This afternoon’s forecast calls for snow, so it only makes sense to stay in and sew. I decided that I wanted to make a new raglan sweatshirt to wear for this weekend’s soccer games so I’m going back to the drawing board with the Aspen. I purchased a mint\coral bundle from So Sew English recently and decided they would work perfectly with this pattern if I made a few modifications (I briefly mentioned what I wanted to do in my post from the other day so I won’t rehash everything). Hopefully, this turns out the way I envision it, but I figure if it doesn’t, I’ll have plenty enough left over to try something else.
Looking for a pretty frock to wear this weekend? Look no further than the Portia Party Dress.
Whipping up your own changing pad is easier than buying one. Plus this version is reversible too!
When it comes to sewing, you can never have too much light. Enter to win this LED machine light kit.
I’m going to admit that I had to look up what a cocade was…. what I do know is that this ribbon embellishment is gorgeous.
I’ve been seeing ads for egg collection aprons all over social media lately. I’m glad that someone finally came up with a pattern for one!
Looking to venture into making your own lingerie? Then you’ll want to check out the free Hyacinth Bralette pattern.
Finding shirts that are long enough for leggings is always a struggle. This long raglan version is just perfect, though.
Learn how to make your own (reversible) Swifter covers.
Give your tees a sporty look by adding stripes.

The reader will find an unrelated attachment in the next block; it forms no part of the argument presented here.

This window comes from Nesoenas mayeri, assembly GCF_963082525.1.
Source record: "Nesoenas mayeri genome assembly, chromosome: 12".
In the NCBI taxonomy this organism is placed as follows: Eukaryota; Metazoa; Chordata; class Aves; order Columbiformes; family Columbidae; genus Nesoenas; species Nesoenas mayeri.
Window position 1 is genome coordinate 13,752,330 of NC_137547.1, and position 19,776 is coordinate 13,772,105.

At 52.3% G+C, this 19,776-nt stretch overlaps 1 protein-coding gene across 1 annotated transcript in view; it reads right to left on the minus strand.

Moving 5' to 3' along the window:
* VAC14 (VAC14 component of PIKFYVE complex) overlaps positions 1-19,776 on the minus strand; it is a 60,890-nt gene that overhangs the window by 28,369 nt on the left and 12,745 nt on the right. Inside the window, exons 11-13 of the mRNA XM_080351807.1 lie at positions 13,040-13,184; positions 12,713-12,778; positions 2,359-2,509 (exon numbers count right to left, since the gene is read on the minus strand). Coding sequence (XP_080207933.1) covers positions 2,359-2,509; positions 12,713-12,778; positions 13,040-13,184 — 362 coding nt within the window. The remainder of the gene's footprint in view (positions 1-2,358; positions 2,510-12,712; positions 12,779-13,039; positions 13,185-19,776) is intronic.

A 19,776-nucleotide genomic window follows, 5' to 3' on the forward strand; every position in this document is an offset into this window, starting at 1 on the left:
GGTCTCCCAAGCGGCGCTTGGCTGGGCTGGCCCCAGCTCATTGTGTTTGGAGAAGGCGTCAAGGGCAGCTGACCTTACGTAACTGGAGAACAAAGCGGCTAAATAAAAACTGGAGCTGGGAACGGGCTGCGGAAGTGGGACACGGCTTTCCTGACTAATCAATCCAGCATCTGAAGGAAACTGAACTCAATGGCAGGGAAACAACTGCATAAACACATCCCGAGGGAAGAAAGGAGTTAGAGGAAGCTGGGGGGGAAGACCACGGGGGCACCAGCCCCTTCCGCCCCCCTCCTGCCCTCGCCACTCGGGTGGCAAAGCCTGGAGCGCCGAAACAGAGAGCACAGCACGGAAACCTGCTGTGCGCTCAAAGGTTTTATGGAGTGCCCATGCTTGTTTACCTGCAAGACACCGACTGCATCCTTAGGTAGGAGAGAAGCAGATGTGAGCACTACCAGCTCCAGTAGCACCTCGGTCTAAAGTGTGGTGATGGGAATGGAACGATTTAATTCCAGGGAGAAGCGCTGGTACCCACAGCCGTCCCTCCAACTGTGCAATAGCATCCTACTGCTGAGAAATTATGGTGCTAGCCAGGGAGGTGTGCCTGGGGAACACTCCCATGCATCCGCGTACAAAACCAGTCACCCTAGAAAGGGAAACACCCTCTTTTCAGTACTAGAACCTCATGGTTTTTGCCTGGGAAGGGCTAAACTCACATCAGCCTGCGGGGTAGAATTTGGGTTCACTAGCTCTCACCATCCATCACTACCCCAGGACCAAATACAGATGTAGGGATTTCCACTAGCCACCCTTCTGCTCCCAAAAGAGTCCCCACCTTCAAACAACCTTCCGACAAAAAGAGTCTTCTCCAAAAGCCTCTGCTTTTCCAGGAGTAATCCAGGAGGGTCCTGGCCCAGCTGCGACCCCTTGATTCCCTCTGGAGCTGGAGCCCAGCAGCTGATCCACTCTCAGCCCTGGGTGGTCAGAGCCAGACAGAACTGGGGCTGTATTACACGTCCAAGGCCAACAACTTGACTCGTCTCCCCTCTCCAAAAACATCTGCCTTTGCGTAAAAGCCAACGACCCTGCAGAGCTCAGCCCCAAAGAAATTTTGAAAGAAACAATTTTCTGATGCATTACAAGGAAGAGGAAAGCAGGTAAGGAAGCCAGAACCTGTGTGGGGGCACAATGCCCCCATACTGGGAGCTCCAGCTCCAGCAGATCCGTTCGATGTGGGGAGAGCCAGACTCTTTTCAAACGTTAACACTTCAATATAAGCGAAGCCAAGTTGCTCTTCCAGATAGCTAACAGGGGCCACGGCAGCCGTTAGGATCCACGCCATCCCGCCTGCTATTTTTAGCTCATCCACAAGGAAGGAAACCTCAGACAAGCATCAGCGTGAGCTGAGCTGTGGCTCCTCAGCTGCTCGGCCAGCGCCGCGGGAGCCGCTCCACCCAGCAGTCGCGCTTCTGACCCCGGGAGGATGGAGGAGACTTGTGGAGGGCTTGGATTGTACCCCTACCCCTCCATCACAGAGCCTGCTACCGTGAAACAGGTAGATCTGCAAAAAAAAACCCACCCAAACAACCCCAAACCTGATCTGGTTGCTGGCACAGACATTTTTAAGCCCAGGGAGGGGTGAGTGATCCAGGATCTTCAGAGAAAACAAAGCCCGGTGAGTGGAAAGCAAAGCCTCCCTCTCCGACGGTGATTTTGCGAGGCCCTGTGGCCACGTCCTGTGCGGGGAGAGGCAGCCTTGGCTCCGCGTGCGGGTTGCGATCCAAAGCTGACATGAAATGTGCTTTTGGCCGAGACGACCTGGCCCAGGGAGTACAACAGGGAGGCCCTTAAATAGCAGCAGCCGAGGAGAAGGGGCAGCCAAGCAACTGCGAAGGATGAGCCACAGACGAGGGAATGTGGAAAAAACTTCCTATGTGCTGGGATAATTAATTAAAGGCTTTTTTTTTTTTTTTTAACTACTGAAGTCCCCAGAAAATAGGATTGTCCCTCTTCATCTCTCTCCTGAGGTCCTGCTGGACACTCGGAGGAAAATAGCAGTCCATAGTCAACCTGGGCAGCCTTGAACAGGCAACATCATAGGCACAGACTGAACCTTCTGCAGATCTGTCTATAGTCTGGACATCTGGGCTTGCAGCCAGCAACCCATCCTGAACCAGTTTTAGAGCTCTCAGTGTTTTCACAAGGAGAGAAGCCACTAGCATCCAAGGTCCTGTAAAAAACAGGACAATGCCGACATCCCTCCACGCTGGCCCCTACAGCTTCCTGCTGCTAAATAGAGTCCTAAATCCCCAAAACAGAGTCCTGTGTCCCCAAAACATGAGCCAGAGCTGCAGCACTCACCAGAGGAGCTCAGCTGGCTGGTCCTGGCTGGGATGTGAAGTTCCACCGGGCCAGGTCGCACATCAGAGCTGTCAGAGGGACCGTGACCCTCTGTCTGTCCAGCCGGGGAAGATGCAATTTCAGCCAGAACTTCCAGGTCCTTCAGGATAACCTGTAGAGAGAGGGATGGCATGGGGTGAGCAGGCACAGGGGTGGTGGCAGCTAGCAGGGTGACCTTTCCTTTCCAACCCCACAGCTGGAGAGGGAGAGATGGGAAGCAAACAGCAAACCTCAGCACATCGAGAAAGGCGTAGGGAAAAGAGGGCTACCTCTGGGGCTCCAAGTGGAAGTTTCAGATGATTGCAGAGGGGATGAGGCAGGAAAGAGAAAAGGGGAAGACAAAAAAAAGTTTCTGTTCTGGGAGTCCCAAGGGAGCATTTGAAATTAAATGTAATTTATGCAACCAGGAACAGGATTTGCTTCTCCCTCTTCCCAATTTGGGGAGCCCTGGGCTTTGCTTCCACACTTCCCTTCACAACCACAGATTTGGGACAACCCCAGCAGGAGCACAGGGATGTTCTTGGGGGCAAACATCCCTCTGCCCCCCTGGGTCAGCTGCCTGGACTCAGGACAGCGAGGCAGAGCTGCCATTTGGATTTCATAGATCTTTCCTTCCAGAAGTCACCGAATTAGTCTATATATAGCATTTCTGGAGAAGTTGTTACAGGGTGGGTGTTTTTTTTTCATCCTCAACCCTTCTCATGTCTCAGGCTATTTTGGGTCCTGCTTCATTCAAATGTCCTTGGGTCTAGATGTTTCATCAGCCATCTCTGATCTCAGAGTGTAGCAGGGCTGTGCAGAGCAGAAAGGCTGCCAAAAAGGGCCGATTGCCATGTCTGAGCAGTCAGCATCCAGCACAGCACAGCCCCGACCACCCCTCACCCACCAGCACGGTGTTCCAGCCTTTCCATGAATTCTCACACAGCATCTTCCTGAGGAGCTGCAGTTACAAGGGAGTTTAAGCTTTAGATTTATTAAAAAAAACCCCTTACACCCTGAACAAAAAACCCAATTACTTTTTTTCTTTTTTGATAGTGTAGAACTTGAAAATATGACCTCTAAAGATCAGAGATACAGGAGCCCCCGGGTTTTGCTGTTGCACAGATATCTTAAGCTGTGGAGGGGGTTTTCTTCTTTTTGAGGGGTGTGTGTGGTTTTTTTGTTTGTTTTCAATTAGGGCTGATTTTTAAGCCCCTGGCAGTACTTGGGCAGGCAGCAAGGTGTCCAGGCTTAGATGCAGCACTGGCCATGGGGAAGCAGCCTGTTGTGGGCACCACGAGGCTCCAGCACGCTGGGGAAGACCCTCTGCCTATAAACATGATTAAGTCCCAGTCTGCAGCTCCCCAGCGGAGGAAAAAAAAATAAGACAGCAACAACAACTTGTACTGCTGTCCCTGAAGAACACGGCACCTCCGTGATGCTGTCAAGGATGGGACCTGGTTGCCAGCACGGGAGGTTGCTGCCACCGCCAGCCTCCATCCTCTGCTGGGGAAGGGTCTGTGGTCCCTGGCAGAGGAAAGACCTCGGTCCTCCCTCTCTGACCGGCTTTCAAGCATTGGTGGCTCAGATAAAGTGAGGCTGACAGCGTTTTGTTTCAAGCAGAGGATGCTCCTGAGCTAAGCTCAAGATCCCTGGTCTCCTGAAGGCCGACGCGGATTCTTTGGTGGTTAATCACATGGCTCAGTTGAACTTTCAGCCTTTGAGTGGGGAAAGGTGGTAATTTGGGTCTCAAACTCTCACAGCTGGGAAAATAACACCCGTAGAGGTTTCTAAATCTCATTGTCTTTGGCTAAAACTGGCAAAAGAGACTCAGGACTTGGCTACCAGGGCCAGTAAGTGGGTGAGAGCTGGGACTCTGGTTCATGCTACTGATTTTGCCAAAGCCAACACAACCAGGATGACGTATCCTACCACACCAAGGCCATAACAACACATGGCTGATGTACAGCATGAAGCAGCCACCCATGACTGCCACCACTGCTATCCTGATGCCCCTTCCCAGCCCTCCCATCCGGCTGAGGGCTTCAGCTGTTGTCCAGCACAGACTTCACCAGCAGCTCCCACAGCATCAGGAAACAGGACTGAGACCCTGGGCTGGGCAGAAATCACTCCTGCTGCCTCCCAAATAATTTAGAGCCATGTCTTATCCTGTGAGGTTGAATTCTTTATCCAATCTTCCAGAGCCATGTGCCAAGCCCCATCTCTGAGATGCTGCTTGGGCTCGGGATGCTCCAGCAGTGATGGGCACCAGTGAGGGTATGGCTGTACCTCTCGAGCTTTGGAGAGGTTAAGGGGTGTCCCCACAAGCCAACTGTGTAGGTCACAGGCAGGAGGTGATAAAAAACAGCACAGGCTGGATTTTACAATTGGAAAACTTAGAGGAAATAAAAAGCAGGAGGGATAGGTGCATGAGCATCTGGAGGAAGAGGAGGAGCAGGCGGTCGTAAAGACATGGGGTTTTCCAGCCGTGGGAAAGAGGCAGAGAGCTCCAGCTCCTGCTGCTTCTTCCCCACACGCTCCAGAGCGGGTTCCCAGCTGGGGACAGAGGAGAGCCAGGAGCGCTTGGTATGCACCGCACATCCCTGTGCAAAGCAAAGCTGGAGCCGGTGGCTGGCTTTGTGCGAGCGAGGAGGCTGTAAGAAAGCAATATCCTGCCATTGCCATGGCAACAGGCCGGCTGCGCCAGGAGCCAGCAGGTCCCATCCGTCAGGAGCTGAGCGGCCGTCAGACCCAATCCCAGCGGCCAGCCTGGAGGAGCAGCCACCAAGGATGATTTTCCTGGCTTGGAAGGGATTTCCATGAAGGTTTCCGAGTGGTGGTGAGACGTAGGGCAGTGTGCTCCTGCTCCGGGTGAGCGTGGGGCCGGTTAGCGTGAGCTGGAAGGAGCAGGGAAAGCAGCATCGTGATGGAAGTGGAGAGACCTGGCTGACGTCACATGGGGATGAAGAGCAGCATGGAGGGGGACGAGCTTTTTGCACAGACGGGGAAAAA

If you spend a lot of time on the computer, you’ll want to whip up this easy wrist support.
I have a soft spot for chickens – which is probably why these little stuffies caught my eye.
Do you ever feel like not doing a part of a project, so you decide to work on something else? In my case, I didn’t feel like inserting a zipper (into a knit, bleh). Actually, I’ll be honest, I didn’t feel like cutting interfacing so that I could put in the zipper… which is the first step of the hoodie I wanted to make. So instead, I finally printed off the Aspen Pullover and made myself this pattern.
The Aspen is an interesting little top with a kangaroo pocket (the stripe section is actually a panel that is partially sewn to the shirt front so that it creates a pocket), raglan sleeves, a bit of piping, and either a ring or cowl neckline. I really struggled to find fabrics that worked together for this one, so I put together this striped French terry (I only had purchased 1 yard so it was perfect for this project) and a knit that I had found at Joann’s quite some time ago. I actually had to use the ‘wrong side’ of the gray knit as it had gold specks on the ‘right side’ and didn’t work with the stripe at all. While they are two different fabrics, they do have a similar drape (although the weights are slightly different) so they seem to work together well.
Overall, putting the Aspen together was quite simple, but clearly more time consuming than a traditional sweatshirt. Most of the extra time is spent adding piping (I used a fabric strip instead) and centering and sewing the panel onto the front of the shirt. Once you get past all of that, this top has a pretty straighforward construction (do make sure that you read the instructions as you go along, some elements have a smaller seam allowance). As for the fit, you can expect the Aspen to be a lot more fitted than a traditional sweatshirt – so if you’re on the cusp for sizing, definitely go with the larger one.